The general scheme of proof, following, as mentioned above, the philosophy of constructive field theory, is to introduce a multi-scale expansion and define a renormalization mapping, , or equivalently (later on interpreted as the flow of the coupling constant through the Cole-Hopf transform), ensuring the convergence of the expansion at each scale and allowing to control error terms. The average interface velocity is fixed by requiring that the asymptotic velocity vanishes. The original parameters , called bare parameters, describe the theory at scale , while the Edwards-Wilkinson model with scale parameters and drift velocity give a good approximation of the theory at time distances of order , which becomes asymptotically exact in the infra-red limit, when . This goal is achieved in general by using a phase-space expansion, i.e. a horizontal cluster expansion casting into the form of a series the interactions at a given energy-momentum level between the degrees of freedom, and a vertical cluster or momentum-decoupling expansion separating the different energy-momentum levels. Energy, resp. momentum, are the Fourier conjugate variables of time and space; here a given energy-momentum level is adequately defined by considering heat-kernel propagators

with . Then the above series (roughly speaking, a truncated power series in the coupling constants with a bounded integral, Taylor-like remainder) converge if the bare coupling constant is small enough.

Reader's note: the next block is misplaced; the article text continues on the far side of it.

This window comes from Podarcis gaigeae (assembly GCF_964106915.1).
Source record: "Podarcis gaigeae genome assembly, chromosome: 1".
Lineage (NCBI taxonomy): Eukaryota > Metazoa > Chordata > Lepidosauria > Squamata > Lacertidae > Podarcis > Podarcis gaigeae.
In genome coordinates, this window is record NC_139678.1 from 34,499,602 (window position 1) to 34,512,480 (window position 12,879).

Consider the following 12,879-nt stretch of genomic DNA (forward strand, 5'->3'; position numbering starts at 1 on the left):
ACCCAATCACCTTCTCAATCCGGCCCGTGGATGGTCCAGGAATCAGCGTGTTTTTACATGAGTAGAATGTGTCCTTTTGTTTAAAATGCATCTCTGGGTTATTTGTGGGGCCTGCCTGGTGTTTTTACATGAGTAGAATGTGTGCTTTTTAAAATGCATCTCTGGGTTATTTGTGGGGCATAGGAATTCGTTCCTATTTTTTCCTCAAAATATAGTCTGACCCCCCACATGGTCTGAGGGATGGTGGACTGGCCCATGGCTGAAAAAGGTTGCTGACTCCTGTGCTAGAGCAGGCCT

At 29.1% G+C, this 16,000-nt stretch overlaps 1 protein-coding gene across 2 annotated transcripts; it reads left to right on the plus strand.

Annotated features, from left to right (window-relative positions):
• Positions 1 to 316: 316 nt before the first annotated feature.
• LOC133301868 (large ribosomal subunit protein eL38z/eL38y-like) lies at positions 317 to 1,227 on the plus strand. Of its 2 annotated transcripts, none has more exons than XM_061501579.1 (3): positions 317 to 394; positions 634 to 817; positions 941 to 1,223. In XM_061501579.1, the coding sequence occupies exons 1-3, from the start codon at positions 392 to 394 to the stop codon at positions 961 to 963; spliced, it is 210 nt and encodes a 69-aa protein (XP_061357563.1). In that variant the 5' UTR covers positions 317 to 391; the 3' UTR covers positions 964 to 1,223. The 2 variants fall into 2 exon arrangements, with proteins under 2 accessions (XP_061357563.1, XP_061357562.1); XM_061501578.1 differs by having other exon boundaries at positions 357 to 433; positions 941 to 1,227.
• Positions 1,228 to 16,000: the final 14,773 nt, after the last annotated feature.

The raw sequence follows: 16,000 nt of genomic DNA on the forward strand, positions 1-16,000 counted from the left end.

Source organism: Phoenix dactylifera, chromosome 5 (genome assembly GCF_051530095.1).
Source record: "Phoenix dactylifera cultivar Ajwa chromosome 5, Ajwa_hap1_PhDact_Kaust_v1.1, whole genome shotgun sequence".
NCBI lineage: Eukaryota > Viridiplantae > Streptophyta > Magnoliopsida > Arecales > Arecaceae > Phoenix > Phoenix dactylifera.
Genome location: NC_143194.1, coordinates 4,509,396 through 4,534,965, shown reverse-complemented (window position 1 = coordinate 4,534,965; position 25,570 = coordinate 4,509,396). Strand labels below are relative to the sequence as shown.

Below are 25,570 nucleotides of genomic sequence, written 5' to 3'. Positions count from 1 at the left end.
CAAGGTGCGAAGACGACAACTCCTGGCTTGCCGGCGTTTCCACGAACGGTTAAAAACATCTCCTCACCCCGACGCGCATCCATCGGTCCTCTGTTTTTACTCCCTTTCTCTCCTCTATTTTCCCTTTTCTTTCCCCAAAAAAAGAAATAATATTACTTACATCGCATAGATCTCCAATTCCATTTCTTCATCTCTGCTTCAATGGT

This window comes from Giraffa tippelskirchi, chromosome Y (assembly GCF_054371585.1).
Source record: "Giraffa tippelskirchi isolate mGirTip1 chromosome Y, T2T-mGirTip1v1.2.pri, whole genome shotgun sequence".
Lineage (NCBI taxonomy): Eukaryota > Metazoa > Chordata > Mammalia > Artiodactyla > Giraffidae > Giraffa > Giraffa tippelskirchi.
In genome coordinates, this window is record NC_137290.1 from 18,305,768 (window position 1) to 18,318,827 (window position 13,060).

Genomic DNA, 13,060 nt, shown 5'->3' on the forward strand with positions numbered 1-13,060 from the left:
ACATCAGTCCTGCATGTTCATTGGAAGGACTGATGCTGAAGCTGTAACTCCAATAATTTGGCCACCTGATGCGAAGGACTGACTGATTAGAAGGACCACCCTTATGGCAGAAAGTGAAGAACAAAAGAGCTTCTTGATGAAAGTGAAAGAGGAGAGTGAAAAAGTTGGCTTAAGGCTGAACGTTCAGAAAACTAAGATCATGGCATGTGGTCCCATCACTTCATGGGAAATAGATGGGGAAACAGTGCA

With our choice of covariance function for , however, the flow of the parameters is actually trivial starting from , i.e. for , and the noise strength , defined by resumming connected diagrams with four external legs, though scale-dependent, requires no renormalization at all, because the equation is infra-red super-renormalizable, and the total correction (obtained by summing over scales) is finite. This, and also the causality condition preventing the so-called low-momentum field accumulation problem [36, 30, 72], leads to a much simplified framework, from which the phase space analysis has almost disappeared. Only scale 0, two-point diagrams need to be renormalized, with a contribution at near zero momentum